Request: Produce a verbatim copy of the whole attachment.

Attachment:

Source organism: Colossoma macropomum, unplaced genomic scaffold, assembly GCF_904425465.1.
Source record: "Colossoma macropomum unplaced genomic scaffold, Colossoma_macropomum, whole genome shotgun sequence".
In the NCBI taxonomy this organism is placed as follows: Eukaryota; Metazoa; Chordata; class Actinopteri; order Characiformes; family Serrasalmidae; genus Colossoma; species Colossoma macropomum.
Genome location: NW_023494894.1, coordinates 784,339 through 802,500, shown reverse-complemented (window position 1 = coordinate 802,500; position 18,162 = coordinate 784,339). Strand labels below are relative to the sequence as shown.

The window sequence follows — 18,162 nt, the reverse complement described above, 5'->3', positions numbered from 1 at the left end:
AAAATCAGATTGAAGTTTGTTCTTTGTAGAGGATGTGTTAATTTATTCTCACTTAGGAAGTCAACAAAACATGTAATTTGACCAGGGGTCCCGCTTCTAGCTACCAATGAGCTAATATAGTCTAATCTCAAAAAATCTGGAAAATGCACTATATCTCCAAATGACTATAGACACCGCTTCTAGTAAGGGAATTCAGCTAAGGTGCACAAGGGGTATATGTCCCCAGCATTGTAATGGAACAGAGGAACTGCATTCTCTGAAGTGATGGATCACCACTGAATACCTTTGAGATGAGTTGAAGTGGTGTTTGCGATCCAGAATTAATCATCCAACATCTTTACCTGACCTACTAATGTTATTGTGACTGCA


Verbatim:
Source organism: Colossoma macropomum, unplaced genomic scaffold, assembly GCF_904425465.1.
Source record: "Colossoma macropomum unplaced genomic scaffold, Colossoma_macropomum, whole genome shotgun sequence".
In the NCBI taxonomy this organism is placed as follows: Eukaryota; Metazoa; Chordata; class Actinopteri; order Characiformes; family Serrasalmidae; genus Colossoma; species Colossoma macropomum.
Genome location: NW_023494894.1, coordinates 784,339 through 802,500, shown reverse-complemented (window position 1 = coordinate 802,500; position 18,162 = coordinate 784,339). Strand labels below are relative to the sequence as shown.

The window sequence follows — 18,162 nt, the reverse complement described above, 5'->3', positions numbered from 1 at the left end:
AAAATCAGATTGAAGTTTGTTCTTTGTAGAGGATGTGTTAATTTATTCTCACTTAGGAAGTCAACAAAACATGTAATTTGACCAGGGGTCCCGCTTCTAGCTACCAATGAGCTAATATAGTCTAATCTCAAAAAATCTGGAAAATGCACTATATCTCCAAATGACTATAGACACCGCTTCTAGTAAGGGAATTCAGCTAAGGTGCACAAGGGGTATATGTCCCCAGCATTGTAATGGAACAGAGGAACTGCATTCTCTGAAGTGATGGATCACCACTGAATACCTTTGAGATGAGTTGAAGTGGTGTTTGCGATCCAGAATTAATCATCCAACATCTTTACCTGACCTACTAATGTTATTGTGACTGCA